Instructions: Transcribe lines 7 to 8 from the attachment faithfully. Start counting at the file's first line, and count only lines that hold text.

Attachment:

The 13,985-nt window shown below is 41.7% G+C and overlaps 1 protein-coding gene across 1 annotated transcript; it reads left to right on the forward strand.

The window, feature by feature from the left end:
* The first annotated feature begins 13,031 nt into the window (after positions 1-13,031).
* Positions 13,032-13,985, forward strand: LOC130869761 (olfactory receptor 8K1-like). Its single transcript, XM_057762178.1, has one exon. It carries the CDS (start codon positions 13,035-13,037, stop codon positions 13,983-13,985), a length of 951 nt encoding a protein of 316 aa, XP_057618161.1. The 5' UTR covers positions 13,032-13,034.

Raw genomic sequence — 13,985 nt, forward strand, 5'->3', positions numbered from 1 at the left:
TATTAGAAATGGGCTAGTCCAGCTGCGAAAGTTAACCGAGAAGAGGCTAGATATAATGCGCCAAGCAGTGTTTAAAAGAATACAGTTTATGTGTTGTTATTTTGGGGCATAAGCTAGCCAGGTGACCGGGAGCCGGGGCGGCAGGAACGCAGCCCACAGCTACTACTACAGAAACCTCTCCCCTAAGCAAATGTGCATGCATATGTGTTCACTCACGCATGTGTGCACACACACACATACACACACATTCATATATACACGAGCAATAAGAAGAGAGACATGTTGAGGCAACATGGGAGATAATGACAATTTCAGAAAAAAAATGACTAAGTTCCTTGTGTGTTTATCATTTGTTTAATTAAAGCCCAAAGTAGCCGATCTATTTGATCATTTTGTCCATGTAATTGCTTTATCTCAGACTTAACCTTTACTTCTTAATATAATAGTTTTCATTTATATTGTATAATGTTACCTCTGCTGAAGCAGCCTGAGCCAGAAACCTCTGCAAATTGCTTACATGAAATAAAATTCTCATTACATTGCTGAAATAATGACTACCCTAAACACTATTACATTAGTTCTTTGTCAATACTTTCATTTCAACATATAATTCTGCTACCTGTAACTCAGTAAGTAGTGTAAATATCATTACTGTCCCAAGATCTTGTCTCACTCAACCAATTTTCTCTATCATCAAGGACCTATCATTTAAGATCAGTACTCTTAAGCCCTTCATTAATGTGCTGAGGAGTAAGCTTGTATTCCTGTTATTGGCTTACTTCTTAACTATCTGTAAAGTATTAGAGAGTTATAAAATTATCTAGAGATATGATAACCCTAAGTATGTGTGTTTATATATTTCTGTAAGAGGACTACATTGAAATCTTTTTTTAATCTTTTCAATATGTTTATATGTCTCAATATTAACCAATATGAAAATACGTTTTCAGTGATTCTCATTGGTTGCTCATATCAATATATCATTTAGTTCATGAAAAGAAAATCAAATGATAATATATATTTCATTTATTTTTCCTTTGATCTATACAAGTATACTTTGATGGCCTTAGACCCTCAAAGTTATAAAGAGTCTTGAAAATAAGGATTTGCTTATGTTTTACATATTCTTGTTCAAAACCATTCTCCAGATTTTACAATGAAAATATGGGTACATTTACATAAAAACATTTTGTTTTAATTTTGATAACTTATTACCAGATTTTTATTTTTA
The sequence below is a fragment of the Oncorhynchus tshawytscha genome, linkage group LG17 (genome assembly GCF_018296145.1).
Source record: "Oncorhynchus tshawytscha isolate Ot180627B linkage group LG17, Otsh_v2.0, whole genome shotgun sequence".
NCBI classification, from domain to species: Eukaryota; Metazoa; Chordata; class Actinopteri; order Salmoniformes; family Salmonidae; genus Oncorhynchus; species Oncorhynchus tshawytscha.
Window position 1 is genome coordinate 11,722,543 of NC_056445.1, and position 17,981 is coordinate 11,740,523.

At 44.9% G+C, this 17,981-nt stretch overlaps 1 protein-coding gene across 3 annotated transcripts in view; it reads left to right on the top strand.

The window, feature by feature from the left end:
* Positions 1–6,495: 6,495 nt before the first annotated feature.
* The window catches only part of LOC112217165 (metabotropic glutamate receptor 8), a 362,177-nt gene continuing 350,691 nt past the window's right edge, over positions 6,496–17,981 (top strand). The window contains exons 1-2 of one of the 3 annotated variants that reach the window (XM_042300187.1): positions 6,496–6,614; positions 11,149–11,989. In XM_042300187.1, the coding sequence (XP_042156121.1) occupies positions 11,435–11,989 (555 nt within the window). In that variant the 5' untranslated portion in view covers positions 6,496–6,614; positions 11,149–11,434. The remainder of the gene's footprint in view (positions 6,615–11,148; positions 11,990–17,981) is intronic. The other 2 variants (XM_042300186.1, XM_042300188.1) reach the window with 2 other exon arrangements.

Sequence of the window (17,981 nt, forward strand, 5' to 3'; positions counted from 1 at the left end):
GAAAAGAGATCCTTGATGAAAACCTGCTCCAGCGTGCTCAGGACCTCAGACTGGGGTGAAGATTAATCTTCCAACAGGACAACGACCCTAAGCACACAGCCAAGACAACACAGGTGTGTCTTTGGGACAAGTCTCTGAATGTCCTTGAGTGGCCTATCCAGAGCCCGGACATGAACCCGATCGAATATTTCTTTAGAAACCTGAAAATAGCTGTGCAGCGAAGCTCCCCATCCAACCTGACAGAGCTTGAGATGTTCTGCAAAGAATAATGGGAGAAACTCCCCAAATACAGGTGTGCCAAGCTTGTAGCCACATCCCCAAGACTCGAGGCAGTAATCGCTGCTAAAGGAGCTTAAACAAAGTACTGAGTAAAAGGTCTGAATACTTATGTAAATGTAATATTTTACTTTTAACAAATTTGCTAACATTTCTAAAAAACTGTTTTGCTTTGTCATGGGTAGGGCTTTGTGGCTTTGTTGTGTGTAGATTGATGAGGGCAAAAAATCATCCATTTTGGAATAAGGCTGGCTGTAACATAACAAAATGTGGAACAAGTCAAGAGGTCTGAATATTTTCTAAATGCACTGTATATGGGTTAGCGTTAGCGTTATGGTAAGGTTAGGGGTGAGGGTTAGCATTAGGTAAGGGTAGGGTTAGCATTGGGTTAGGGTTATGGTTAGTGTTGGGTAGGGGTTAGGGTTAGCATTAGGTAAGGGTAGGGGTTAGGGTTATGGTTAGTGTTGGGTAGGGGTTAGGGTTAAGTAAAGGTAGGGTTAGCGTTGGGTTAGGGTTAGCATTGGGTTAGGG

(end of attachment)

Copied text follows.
The sequence below is a fragment of the Oncorhynchus tshawytscha genome, linkage group LG17 (genome assembly GCF_018296145.1).
Source record: "Oncorhynchus tshawytscha isolate Ot180627B linkage group LG17, Otsh_v2.0, whole genome shotgun sequence".